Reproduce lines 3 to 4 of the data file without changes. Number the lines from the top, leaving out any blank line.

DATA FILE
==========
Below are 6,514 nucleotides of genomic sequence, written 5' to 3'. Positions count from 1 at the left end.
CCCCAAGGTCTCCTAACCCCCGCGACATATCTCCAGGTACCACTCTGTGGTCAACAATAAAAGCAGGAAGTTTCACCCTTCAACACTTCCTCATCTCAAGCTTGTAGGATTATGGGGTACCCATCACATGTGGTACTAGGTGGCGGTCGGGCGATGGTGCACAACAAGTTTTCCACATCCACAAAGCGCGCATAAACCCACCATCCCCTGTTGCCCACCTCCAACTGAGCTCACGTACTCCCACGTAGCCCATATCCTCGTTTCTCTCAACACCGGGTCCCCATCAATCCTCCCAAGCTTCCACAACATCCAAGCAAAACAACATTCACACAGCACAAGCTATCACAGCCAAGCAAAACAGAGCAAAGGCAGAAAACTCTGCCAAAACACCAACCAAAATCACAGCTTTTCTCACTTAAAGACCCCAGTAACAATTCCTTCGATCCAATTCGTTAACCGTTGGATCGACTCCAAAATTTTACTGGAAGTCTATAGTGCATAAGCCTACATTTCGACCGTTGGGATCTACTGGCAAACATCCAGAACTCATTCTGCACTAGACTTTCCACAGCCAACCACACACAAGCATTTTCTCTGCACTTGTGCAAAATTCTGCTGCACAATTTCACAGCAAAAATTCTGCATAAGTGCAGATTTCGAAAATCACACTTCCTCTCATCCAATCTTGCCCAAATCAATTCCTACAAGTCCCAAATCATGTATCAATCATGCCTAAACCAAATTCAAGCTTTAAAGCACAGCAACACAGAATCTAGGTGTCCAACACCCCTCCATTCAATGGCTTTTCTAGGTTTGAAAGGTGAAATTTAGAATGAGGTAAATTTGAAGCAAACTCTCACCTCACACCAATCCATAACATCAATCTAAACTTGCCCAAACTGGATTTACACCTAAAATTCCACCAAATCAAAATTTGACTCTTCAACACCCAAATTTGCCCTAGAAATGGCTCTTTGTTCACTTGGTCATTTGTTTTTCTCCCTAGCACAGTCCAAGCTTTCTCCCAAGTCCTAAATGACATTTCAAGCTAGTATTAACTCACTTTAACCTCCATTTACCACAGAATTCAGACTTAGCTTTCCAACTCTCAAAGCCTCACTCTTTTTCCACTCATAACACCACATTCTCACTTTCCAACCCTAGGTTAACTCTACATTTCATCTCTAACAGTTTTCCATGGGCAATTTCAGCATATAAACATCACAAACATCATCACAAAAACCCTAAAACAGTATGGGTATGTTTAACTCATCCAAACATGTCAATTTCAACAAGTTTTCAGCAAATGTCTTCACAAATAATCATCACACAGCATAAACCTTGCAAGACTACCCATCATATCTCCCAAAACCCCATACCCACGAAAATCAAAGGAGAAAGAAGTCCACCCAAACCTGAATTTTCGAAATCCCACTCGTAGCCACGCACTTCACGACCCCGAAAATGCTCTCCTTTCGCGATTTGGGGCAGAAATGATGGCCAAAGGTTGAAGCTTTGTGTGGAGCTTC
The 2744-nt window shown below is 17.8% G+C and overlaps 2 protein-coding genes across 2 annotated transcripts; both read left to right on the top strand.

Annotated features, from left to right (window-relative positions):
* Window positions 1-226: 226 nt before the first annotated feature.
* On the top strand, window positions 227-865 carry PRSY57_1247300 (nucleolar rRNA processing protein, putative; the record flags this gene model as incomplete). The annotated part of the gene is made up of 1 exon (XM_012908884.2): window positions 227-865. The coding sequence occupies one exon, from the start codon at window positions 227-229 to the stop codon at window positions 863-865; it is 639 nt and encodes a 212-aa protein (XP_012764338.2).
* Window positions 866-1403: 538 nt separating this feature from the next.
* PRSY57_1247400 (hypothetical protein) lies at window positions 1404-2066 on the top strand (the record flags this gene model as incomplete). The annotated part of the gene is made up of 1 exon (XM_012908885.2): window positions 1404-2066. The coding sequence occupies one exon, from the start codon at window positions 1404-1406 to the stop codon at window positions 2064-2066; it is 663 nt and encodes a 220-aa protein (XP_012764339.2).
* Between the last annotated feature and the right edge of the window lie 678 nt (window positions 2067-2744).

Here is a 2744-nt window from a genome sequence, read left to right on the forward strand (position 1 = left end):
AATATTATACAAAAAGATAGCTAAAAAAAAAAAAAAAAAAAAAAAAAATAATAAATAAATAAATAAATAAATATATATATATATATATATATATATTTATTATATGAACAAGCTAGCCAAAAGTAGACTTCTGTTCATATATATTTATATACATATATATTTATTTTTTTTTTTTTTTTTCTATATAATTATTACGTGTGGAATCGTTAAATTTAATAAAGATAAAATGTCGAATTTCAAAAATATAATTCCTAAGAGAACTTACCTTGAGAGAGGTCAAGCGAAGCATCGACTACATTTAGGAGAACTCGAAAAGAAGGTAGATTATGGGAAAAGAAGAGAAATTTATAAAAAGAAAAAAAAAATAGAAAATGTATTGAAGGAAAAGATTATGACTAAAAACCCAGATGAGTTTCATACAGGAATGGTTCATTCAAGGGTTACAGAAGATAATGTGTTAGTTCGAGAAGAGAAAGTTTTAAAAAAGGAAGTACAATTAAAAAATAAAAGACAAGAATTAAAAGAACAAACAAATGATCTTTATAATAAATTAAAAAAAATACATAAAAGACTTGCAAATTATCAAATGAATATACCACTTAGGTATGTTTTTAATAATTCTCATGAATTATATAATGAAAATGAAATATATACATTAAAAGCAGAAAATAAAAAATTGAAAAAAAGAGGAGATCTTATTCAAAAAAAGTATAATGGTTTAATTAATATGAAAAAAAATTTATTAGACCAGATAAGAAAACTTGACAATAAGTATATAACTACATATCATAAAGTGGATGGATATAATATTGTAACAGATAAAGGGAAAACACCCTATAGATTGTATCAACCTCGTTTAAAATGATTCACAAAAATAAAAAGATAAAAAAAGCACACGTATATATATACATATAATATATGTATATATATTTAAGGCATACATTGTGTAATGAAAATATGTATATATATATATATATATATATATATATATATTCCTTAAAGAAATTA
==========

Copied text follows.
The 2744-nt window shown below is 17.8% G+C and overlaps 2 protein-coding genes across 2 annotated transcripts; both read left to right on the top strand.

Annotated features, from left to right (window-relative positions):